Peach and nectarine growers in Pennsylvania have been testing a mechanical blossom-thinning machine that the state’s Ag Innovations research team imported from Germany.

Katy Lesser, Ag Innovations coordinator with Pennsylvania State Cooperative Extension in Adams County, first saw the Darwin thinning machine at the Interpoma tradeshow in Bolzano, Italy, last November.

Though she was on the lookout for platforms that might be of use to Pennsylvania orchardists, the mechanical thinner caught her eye. She took pictures to show her colleagues at Penn State and mentioned it in presentations at grower meetings. The interest was so great that the Ag Innovations team bought a machine and had it airfreighted to Pennsylvania so that they could test it during bloom this spring. Penn State Cooperative Extension and the Fruit Research and Extension Center at Biglerville provided funding.

Lesser said growers saw the potential to eliminate many hours of green-fruit thinning that is done by hand. They do not typically use chemical thinning on peaches, but would like to be able to eliminate the fruit early and reduce competition between the fruit in order to grow bigger peaches. Most of the state’s peaches are sold on the fresh market.


The Darwin machine was designed by grower Hermann Gessler, initially for thinning organic apples, and is manufactured by Fruit-Tec. Lesser said the design is fairly simple. It consists of a 10-foot-tall spindle attached to a frame that can be tilted and raised or lowered hydraulically to suit the tree architecture. Attached to the spindle are plates with two-foot-long plastic cords that fly around as the spindle rotates. The cords are somewhat like those on a weed trimmer, but stronger.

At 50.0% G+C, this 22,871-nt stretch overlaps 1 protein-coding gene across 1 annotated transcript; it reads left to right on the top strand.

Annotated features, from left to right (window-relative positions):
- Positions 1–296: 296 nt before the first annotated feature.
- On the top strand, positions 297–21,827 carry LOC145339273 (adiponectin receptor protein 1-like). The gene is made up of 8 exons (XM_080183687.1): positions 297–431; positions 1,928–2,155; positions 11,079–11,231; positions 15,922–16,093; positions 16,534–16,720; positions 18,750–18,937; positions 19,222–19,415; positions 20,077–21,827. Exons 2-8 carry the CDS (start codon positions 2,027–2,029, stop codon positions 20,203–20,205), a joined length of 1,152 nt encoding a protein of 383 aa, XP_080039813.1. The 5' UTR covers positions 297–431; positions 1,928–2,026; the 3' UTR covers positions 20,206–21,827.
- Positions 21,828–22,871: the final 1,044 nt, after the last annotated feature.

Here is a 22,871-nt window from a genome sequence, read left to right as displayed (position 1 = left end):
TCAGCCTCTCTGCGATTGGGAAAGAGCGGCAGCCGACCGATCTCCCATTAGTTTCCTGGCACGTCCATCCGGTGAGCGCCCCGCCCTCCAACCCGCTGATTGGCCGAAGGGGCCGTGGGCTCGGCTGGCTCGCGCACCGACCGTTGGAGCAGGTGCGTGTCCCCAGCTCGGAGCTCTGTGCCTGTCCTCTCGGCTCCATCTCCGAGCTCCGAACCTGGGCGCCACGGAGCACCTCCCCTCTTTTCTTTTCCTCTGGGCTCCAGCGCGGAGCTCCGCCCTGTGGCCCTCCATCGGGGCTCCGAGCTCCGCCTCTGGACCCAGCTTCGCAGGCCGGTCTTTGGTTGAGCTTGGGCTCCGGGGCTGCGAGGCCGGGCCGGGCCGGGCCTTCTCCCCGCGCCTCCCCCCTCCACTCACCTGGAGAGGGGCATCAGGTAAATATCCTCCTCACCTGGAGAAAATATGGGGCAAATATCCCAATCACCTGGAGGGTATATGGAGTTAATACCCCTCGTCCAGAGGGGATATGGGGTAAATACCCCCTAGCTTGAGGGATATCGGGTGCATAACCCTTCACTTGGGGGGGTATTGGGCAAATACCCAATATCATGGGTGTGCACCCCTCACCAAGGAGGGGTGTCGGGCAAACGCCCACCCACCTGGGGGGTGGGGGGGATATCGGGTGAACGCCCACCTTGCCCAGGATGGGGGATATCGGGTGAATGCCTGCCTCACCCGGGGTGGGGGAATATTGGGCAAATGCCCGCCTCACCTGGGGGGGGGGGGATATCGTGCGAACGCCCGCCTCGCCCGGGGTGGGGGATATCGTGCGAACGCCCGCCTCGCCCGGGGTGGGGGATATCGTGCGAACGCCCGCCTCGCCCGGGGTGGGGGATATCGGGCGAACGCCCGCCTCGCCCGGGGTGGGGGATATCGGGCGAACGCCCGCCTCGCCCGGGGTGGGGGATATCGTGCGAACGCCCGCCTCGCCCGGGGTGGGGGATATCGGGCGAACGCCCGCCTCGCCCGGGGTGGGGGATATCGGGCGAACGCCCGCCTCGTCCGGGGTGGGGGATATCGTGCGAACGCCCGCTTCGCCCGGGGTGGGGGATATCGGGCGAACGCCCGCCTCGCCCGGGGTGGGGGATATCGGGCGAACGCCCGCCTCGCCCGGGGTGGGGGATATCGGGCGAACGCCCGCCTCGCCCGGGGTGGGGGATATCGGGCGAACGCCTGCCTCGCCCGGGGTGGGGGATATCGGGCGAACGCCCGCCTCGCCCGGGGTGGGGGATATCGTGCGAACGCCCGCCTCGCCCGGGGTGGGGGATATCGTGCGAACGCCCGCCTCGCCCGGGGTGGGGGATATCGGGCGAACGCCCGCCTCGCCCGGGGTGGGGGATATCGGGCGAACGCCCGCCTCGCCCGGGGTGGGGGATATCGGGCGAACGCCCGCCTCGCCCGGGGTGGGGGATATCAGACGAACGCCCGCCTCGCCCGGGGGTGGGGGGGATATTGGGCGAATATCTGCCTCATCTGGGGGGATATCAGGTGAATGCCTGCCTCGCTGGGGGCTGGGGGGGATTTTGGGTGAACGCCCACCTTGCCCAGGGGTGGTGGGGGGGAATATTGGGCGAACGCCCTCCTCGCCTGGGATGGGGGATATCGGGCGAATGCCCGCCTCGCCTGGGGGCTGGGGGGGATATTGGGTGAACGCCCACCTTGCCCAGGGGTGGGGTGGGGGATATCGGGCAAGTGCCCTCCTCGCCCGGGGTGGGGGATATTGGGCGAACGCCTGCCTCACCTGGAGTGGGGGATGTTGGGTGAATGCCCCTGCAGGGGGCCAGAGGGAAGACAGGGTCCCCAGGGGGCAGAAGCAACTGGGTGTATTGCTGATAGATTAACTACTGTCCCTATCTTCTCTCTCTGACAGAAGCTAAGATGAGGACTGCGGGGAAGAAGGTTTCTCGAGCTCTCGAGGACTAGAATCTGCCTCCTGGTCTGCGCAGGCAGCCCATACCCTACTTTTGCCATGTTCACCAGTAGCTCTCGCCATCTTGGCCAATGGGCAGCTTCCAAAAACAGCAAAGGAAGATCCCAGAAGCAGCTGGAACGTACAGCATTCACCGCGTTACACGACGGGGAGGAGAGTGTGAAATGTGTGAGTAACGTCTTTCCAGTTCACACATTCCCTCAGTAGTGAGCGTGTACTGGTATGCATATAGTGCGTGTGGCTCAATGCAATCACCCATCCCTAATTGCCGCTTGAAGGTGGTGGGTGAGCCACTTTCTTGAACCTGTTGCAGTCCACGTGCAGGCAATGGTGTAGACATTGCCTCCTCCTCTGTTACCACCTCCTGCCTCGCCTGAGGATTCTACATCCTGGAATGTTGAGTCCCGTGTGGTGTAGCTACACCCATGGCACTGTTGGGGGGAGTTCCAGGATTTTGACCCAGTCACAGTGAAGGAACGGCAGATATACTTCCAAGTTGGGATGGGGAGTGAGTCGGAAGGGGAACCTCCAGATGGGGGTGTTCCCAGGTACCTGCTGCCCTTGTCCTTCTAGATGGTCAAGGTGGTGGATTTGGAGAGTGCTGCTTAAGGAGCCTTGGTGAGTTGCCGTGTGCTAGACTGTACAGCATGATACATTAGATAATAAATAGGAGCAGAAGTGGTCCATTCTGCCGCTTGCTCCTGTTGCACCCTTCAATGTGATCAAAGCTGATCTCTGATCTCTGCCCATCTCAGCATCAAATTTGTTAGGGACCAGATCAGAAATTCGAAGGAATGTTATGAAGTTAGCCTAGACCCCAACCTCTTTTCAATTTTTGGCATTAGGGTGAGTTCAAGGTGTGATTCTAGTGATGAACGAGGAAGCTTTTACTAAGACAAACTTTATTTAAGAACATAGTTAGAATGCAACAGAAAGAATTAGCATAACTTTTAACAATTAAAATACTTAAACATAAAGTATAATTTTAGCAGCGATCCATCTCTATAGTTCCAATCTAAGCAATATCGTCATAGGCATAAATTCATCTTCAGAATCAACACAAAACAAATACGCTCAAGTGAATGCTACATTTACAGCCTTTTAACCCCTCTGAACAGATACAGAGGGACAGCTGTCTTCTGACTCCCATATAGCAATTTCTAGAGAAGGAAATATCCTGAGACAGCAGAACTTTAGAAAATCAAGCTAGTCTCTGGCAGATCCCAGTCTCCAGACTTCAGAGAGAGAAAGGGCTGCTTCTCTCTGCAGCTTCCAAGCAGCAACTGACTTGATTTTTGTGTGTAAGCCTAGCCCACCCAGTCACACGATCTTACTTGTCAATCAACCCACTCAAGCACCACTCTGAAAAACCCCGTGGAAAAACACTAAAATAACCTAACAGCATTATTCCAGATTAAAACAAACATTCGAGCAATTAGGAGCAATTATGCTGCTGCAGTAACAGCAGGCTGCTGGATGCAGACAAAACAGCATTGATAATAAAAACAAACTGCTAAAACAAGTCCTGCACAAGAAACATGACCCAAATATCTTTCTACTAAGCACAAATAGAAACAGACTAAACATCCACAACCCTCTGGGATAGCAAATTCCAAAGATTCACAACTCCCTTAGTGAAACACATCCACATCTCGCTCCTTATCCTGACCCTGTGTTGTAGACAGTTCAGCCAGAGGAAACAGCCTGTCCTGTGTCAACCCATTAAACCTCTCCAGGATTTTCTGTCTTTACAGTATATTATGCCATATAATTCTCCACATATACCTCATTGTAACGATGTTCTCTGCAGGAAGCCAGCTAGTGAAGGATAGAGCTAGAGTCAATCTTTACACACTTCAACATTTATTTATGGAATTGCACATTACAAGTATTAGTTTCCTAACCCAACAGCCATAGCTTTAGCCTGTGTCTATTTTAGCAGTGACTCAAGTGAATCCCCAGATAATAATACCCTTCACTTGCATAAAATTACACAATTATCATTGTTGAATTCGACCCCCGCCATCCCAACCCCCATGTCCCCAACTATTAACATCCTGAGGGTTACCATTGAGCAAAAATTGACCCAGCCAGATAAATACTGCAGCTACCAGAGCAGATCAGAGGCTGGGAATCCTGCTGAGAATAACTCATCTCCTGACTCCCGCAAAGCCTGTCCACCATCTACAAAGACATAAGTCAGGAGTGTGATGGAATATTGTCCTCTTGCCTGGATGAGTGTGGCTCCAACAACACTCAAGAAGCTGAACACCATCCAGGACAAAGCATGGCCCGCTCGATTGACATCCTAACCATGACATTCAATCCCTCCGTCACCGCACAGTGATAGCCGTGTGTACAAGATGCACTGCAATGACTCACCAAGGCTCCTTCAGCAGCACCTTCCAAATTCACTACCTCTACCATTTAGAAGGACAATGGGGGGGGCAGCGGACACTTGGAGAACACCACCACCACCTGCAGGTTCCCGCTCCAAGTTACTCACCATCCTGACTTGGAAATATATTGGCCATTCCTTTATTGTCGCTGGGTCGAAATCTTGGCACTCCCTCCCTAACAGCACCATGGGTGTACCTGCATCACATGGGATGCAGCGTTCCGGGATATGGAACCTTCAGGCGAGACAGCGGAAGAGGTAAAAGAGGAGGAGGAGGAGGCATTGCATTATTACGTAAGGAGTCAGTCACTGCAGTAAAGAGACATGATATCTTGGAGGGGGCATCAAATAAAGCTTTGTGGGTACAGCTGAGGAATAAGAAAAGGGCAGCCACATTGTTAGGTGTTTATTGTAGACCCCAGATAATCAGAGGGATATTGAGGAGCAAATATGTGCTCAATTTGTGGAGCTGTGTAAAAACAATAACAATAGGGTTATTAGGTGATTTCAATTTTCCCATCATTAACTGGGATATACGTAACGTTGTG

The machine is attached to the front of a tractor and driven through the orchard at between 2.5 and 3.52 miles per hour.


In initial tests, Ag Innovation team horticulturists Dr. Tara Baugher and Dr. Jim Schupp felt that the machine was eliminating too many blossoms. They were able to remove some of the plates and cords on the machine to reduce the thinning effect.

The frame can be tilted into the canopy or away from the canopy. For peaches on a perpendicular V system, it worked well angled away from the canopy.

The thinner did very little damage to the tree, though it had to be maneuvered around vigorous branches that extended into the drive row and should have been pruned off. As a result, some trees were missed by the thinner. Pruning is important in how effective the machine is.

"It does need to be a high-density fruiting wall, a very continuous plane," Lesser said. "The tree system is very, very important."

She thinks the machine is better suited to peaches than apples, because when peaches are in bloom, there are no leaves on the trees that might be inadvertently damaged by the cords.

When researchers also tested it on GoldRush apples during the tight-cluster stage, it did take off some branch tips, and the leaves looked a little chewed up, Lesser said. Sometimes, it removed complete clusters of blossoms, and other times, perhaps only three blossoms in a cluster. However, the leaf damage wasn’t serious. Streptomycin was applied afterwards to reduce potential for fireblight infection.

In the apple block, researchers found that by tilting the frame towards the canopy, they were able to thin more blossoms off the top of the trees than the bottom, which was their aim.

"You can target exactly where you’re going to thin the majority of your fruit," Lesser explained.

The cost of the machine, plus airfreight from Germany and importation expenses, amounted to just over $10,000.

This season, the Penn State horticulturists, working with agricultural economist Matt Harsh, will calculate the impact of mechanical blossom thinning on the cost of hand thinning. At harvest, they will study packouts, fruit size distribution, and the value of the fruit.

To view more pictures as well as videos of the machine in action in grower orchards, check the Web site at